Commissioners oppose proposed BLM methane regulations
Garfield County is joining neighboring counties on the Western Slope in opposing the Bureau of Land Management’s draft rule aimed at reducing methane emissions from oil and gas facilities on federal land.
Minus several small exceptions, Garfield County commissioners Monday voiced agreement with the contents of a letter drafted by Mesa County commissioners that said the rules would force new costs and burdens on industry without providing any substantial benefits.
“While we support the goal of capturing greater quantities of associated gas and reducing waste gas, a ‘command-and-control’ approach, which is not only redundant with existing Environmental Protection Agency regulations, but also fails to acknowledge oil and gas industry successes, is not the most effective way to meet this goal,” the letter reads.
The BLM in January released the draft rule, which aims to reduce the amount of natural gas lost largely due to leaks or during the flaring process on federal land. As proposed, the rule would phase in limits on the amount of natural gas burned off during flaring and require operators to conduct biannual leak detection inspections.
Much of the criticism contained in the Mesa County letter echoed critiques previously levied by industry representatives, who said the rules neglected advances made voluntarily by industry. The letter also includes the claim made by industry that the BLM lacks the statutory authority to create “an air quality regulatory compliance program.” That authority resides with the EPA, the letter states.
Garfield County commissioners did take issue with several sentences in the letter, including a claim that Colorado’s rules for leak detection and repairs “is a costly and inefficient way to reduce methane emissions.”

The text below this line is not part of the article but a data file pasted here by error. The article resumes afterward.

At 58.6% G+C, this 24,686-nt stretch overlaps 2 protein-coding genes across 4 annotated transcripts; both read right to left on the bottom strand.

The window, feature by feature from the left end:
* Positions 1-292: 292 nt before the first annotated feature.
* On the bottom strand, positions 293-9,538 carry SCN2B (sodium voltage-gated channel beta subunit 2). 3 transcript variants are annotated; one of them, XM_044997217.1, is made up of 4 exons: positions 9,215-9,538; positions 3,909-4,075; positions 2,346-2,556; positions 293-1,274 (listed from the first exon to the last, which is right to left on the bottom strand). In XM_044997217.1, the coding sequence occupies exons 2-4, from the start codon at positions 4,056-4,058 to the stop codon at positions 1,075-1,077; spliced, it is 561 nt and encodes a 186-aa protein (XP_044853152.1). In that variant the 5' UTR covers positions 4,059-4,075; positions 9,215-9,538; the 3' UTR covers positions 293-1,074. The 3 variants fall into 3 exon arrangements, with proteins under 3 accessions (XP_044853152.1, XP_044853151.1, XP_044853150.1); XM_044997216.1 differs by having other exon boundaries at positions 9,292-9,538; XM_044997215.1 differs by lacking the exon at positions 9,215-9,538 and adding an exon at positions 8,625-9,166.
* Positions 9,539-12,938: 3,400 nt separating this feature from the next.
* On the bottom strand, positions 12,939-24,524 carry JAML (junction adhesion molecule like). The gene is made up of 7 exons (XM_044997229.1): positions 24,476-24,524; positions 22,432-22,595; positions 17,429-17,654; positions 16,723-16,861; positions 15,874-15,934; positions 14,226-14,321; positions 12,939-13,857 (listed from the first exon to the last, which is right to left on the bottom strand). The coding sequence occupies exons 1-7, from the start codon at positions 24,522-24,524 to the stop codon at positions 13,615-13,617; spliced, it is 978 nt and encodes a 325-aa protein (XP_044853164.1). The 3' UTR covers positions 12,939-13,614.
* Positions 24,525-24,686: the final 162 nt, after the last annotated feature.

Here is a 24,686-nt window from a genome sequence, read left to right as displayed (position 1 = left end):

Commissioner Tom Jankovsky said he felt the assertion was “slamming” Colorado’s rules and questioned whether it was appropriate to include.
Garfield County oil and gas liaison Kirby Wynn said it was too early to reach a conclusion on the effectiveness of Colorado’s regulations.
Commissioners agreed to request the sentence be removed from the letter. Wednesday morning, Wynn said he received confirmation from Mesa County that the requested changes would be made and submitted to the BLM before the comment period ends Friday, April 22.
Other counties have voiced support for the letter and could sing-on as well, according to Wynn.
The opposition from Western Slope counties comes a little less than two months after 26 elected officials from across Colorado — including municipal officials in Glenwood Springs and Carbondale — signed a letter supporting the proposed rule.
That letter made note of the general consensus from industry and environmentalist regarding Colorado’s leadership when it comes to leak detections and repairs.
However, that is where any agreement between the two opposing sides ends.
While Colorado has taken a stronger stance than other states in regulating flaring and other activities, uniform standards are needed across the board, said Leslie Robinson, chair of the Grand Valley Citizens Alliance, a community organization that supports the BLM’s proposal.
“It’s just as important for our neighboring states to have those new BLM rules enacted because air does not know state boundaries,” she said.
The opposition from Garfield County commissioners is not surprising given their “pro oil and gas” position, Robinson added.
On the contrary, Garfield and other counties on the West Slope realize that added regulation will put them at a disadvantage once commodity prices start to rebound, said Kathleen Sgamma, vice president of government and public affairs at Western Energy Alliance, an industry group.
As for the impact of the opposition from Garfield and other counties, Sgamma believes the comments carry some heft.
“The BLM has an obligation to consider all substantial public comments and it has a duty to respond to localities … so that definitely carries a lot of weight.”